Fred, check out the spikes in baby deformities where depleted uranium was used in Fallujah. Look at the pictures. You've been programmed by corporate merchants of death. They've made you feel smart and proud to carry water for them, but you have to get past all that. You're not in their club. They're using you.

Well there you go. I'm sure the estimates are based on research and statistics, and I'm not saying that in any snarky or sarcastic way.

According to EPA statistics, 13,000 people die in the US each year from fine particulate pollution from coal power; which is actually down from 2004. Here's a nifty map that shows your estimated risk: http://www.catf.us/coal/problems/power_plants/existing/

The point I'm trying to make here, is that by shouting "NO" to every proposal for nuclear power, it's just going to cause the existing plant operators to squeeze every last nickel out of what they already have, making the statistical probability of a horrifying accident that much higher.

Example: Vermont Yankee - a BWR plant built in 1972 which is functionally the same as the Fukishima plant. There have been reports in the last year or two about leakage of radioactive tritium into groundwater testing wells. It's 40-year EPA license was set to expire next year, but it's been extended until 2032 because this facility generates almost 72% of Vermont's electricity generation, and 35% of that state's overall requirements. Oh, by the way, they are currently operating at 120% of the original designed thermal capacity under the NRC's Extended Power Uprate licensing.

They *can't* just shut it down without having something to replace it, or telling 1 in 3 people in Vermont that they no longer can use the Internet or have electric light and food refrigeration. The question we should be asking is: do we want to keep running plants built 40 years ago (designed 50 years ago) until they have a major catastrophe or break down beyond repair (if not both), or do we want to replace them? The next question after that: what do we replace them with?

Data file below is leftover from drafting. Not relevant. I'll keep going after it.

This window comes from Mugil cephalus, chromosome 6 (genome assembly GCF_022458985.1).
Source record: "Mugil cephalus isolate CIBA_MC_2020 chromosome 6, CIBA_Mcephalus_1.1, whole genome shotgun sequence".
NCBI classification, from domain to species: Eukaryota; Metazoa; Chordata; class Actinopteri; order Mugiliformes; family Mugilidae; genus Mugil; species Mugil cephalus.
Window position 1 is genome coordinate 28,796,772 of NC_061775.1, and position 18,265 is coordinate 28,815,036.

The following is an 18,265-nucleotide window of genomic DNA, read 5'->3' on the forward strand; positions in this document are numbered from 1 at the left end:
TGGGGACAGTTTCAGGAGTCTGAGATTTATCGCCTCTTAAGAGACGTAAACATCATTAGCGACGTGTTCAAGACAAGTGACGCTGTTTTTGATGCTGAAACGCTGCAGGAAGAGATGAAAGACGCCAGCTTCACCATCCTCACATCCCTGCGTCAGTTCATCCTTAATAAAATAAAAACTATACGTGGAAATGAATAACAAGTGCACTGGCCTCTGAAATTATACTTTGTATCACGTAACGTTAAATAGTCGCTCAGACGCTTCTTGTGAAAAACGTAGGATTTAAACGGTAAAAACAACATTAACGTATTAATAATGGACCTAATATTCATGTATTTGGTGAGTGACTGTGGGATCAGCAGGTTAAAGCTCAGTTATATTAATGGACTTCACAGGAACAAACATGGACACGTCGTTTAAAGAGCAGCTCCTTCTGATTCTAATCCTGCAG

Is it going to be newer, better designed nuclear base-load? Coal that ejects billions of tons of waste into the air we breathe? Perhaps natural gas, which causes LNG pipelines that everyone in Oregon is protesting against, let alone the environmental damage caused by "Fracking". Wind and solar, of course, would be the best answer; but it's not base-load generation, and it doesn't have nearly the energy output necessary to replace one of these things yet. Fusion power is still 50 years away, just like it was 50 years ago.

This is a problem for solving right now. Not 20 years from now. Waiting for the "next great thing" isn't a good answer when you need a solution today.

Don't start with Vermont Yankee. My family lived around 7 miles from it. What you're doing is directing your concerns towards the wrong people. If an industry continually misrepresents the truth and cuts corners for profits, you can't blame the citizens for not trusting it.
I also disagree about "waiting for the next great thing." Our national mission should be to find it. Max brought up thorium reactors. One article said, "Imagine how many of those we could have had for 14 trillion?"
I still maintain there is a great discovery yet to come in the field of zero point energy, cold fusion, etc...Something with dark energy? I don't know but that's what we should be focusing on rather than bailing out derivatives gamblers and launching these wars.
There's even the possibility that we already have a new system but it's so deep in secrecy that the actual People can't get it.
I think you're being melodramatic with phrases like, "telling 1 in 3 people in Vermont that they no longer can use the Internet or have electric light and food refrigeration." I do think you'll get further if you try not to stick to the ridiculous claim of only 53 deaths from Chernobyl. It's interesting how you quote the EPA on how many people die from coal pollution. How come you trust that number but ignore the studies of thousands of deaths from Chernobyl?
The EPA has no great credibility. After 9/11 the head of the EPA said being near the rubble of the Twin Towers was safe. A lot of those workers have died since too.
Stop cherry-picking your data and admit that this accident in Japan is going to kill a lot of people. If you stick to that number that only 61 people total have died from nuclear accidents you're not going to persuade anybody about anything.